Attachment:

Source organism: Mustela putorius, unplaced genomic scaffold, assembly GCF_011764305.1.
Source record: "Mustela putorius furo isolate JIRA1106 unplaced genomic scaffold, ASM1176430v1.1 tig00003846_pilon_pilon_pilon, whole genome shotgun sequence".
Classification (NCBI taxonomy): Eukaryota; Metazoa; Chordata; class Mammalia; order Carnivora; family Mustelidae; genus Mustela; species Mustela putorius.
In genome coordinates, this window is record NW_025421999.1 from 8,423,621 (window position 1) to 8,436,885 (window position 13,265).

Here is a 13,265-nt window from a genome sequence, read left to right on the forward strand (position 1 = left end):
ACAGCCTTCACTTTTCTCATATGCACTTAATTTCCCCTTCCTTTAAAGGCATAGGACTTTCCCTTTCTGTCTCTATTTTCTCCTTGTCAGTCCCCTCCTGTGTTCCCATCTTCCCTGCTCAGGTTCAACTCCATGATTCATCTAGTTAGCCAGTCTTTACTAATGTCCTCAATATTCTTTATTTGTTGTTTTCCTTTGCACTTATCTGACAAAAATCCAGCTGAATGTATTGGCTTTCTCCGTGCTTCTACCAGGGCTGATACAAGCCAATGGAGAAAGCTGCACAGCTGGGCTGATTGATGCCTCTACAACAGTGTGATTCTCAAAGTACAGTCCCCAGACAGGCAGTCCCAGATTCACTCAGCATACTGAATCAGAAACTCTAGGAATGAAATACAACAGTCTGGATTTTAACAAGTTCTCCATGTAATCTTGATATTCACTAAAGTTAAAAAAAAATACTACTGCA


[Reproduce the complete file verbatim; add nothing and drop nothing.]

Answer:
Source organism: Mustela putorius, unplaced genomic scaffold, assembly GCF_011764305.1.
Source record: "Mustela putorius furo isolate JIRA1106 unplaced genomic scaffold, ASM1176430v1.1 tig00003846_pilon_pilon_pilon, whole genome shotgun sequence".
Classification (NCBI taxonomy): Eukaryota; Metazoa; Chordata; class Mammalia; order Carnivora; family Mustelidae; genus Mustela; species Mustela putorius.
In genome coordinates, this window is record NW_025421999.1 from 8,423,621 (window position 1) to 8,436,885 (window position 13,265).

Here is a 13,265-nt window from a genome sequence, read left to right on the forward strand (position 1 = left end):
ACAGCCTTCACTTTTCTCATATGCACTTAATTTCCCCTTCCTTTAAAGGCATAGGACTTTCCCTTTCTGTCTCTATTTTCTCCTTGTCAGTCCCCTCCTGTGTTCCCATCTTCCCTGCTCAGGTTCAACTCCATGATTCATCTAGTTAGCCAGTCTTTACTAATGTCCTCAATATTCTTTATTTGTTGTTTTCCTTTGCACTTATCTGACAAAAATCCAGCTGAATGTATTGGCTTTCTCCGTGCTTCTACCAGGGCTGATACAAGCCAATGGAGAAAGCTGCACAGCTGGGCTGATTGATGCCTCTACAACAGTGTGATTCTCAAAGTACAGTCCCCAGACAGGCAGTCCCAGATTCACTCAGCATACTGAATCAGAAACTCTAGGAATGAAATACAACAGTCTGGATTTTAACAAGTTCTCCATGTAATCTTGATATTCACTAAAGTTAAAAAAAAATACTACTGCA